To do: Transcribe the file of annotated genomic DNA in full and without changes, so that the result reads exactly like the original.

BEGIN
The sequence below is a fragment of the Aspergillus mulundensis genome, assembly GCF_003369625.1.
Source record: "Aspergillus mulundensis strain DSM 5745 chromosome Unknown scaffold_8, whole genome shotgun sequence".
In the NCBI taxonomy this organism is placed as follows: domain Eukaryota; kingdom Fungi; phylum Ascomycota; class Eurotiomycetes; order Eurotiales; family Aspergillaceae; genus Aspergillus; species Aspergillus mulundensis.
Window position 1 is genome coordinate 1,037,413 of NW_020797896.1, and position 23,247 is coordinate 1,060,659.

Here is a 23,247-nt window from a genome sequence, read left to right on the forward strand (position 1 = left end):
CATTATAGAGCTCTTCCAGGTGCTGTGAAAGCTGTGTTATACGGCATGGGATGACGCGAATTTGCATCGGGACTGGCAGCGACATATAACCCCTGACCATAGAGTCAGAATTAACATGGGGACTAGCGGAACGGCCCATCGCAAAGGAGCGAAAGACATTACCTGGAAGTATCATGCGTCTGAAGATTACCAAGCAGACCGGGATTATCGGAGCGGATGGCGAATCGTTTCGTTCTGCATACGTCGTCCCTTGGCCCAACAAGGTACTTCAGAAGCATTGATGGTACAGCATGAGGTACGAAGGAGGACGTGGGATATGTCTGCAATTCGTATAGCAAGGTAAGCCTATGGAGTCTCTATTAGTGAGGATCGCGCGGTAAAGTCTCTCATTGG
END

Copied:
The sequence below is a fragment of the Aspergillus mulundensis genome, assembly GCF_003369625.1.
Source record: "Aspergillus mulundensis strain DSM 5745 chromosome Unknown scaffold_8, whole genome shotgun sequence".
In the NCBI taxonomy this organism is placed as follows: domain Eukaryota; kingdom Fungi; phylum Ascomycota; class Eurotiomycetes; order Eurotiales; family Aspergillaceae; genus Aspergillus; species Aspergillus mulundensis.
Window position 1 is genome coordinate 1,037,413 of NW_020797896.1, and position 23,247 is coordinate 1,060,659.

Here is a 23,247-nt window from a genome sequence, read left to right on the forward strand (position 1 = left end):
CATTATAGAGCTCTTCCAGGTGCTGTGAAAGCTGTGTTATACGGCATGGGATGACGCGAATTTGCATCGGGACTGGCAGCGACATATAACCCCTGACCATAGAGTCAGAATTAACATGGGGACTAGCGGAACGGCCCATCGCAAAGGAGCGAAAGACATTACCTGGAAGTATCATGCGTCTGAAGATTACCAAGCAGACCGGGATTATCGGAGCGGATGGCGAATCGTTTCGTTCTGCATACGTCGTCCCTTGGCCCAACAAGGTACTTCAGAAGCATTGATGGTACAGCATGAGGTACGAAGGAGGACGTGGGATATGTCTGCAATTCGTATAGCAAGGTAAGCCTATGGAGTCTCTATTAGTGAGGATCGCGCGGTAAAGTCTCTCATTGG